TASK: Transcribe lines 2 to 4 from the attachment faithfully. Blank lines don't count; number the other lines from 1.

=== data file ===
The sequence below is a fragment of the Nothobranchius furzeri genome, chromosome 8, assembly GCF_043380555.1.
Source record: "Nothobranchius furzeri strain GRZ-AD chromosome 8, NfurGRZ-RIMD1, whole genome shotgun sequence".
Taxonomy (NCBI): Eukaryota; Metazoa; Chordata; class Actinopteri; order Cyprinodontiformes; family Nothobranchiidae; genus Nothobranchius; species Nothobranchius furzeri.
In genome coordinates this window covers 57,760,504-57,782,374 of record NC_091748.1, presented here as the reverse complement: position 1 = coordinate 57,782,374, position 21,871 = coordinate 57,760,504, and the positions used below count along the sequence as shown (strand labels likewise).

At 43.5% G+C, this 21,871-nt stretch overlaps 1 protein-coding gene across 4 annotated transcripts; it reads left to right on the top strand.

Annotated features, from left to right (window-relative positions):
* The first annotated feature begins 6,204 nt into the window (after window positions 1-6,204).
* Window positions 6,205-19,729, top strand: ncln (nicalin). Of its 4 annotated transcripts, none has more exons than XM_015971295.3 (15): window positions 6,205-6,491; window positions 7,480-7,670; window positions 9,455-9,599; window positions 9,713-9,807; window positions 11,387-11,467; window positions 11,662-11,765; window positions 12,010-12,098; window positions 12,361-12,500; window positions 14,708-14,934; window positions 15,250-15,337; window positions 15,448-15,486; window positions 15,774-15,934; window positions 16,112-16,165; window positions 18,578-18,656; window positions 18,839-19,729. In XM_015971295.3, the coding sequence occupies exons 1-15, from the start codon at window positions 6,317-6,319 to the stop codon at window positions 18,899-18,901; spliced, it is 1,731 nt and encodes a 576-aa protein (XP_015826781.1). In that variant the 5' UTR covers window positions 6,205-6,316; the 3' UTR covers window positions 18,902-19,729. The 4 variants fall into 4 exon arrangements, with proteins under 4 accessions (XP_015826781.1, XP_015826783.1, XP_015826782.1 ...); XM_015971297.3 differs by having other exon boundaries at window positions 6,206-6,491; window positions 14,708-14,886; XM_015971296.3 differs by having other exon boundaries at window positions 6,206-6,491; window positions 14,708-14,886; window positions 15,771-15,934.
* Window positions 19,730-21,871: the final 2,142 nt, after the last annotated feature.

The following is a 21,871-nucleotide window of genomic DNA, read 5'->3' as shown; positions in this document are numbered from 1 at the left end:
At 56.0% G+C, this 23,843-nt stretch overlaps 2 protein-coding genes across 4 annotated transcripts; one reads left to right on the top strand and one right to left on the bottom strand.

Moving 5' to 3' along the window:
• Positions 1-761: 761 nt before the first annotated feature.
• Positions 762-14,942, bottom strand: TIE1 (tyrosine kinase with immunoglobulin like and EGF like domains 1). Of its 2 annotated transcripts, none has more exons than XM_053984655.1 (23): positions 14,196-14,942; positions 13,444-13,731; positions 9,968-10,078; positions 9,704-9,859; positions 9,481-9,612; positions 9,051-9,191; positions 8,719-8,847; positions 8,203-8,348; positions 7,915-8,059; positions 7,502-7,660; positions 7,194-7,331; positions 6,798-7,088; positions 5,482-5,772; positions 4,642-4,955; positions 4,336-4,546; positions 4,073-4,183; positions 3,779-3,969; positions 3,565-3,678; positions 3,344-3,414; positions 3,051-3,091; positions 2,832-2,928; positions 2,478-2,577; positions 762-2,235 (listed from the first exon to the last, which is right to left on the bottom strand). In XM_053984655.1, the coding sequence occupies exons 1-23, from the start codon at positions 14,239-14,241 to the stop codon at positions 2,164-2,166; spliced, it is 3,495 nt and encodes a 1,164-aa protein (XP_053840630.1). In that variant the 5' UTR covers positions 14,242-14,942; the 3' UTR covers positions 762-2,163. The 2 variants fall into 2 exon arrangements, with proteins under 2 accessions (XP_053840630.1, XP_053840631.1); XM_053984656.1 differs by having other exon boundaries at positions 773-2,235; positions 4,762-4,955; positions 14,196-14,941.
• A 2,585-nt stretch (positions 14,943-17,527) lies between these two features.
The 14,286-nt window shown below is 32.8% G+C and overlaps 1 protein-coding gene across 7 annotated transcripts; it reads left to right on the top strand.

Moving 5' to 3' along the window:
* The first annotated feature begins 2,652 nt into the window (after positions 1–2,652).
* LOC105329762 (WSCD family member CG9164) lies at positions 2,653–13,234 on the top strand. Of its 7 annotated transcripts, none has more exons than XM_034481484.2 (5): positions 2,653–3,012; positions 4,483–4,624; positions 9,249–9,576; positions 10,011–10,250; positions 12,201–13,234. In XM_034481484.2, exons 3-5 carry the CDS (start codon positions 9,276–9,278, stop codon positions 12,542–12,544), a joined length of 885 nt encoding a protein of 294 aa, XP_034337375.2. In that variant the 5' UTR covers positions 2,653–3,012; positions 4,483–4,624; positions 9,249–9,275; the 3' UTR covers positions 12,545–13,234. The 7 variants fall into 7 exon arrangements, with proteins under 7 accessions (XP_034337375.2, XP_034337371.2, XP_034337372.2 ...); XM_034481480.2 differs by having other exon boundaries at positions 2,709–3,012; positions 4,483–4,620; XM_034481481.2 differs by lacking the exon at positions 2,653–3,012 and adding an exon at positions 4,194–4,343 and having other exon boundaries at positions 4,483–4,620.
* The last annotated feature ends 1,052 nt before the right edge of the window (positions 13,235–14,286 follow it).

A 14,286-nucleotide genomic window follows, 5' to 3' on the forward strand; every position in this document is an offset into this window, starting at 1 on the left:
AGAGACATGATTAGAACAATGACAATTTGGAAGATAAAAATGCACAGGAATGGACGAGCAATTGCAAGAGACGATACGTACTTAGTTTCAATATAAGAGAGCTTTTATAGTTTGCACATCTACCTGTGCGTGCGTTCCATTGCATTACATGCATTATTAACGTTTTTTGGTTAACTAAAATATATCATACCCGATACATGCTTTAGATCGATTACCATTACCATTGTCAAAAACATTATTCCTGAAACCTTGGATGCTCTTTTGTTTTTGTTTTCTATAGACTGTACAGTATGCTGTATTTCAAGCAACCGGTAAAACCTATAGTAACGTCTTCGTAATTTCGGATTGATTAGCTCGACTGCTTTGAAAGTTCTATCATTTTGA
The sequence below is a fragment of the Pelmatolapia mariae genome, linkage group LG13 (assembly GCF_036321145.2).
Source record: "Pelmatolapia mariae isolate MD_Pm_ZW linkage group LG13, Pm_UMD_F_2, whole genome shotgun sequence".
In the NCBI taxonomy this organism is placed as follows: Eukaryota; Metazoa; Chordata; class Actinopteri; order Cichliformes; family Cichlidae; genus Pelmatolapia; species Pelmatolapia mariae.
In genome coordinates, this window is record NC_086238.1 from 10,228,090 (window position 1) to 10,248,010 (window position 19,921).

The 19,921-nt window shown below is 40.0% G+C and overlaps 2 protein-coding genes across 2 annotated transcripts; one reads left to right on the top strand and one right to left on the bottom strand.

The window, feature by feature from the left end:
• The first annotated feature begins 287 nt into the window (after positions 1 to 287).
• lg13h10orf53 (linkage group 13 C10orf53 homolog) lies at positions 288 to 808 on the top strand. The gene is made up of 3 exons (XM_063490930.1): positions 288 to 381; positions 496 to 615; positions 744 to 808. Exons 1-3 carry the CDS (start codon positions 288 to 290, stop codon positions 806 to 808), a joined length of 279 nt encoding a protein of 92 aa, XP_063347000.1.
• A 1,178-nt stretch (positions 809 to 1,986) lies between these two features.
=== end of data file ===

Source record: "Nothobranchius furzeri strain GRZ-AD chromosome 8, NfurGRZ-RIMD1, whole genome shotgun sequence".
Taxonomy (NCBI): Eukaryota; Metazoa; Chordata; class Actinopteri; order Cyprinodontiformes; family Nothobranchiidae; genus Nothobranchius; species Nothobranchius furzeri.
In genome coordinates this window covers 57,760,504-57,782,374 of record NC_091748.1, presented here as the reverse complement: position 1 = coordinate 57,782,374, position 21,871 = coordinate 57,760,504, and the positions used below count along the sequence as shown (strand labels likewise).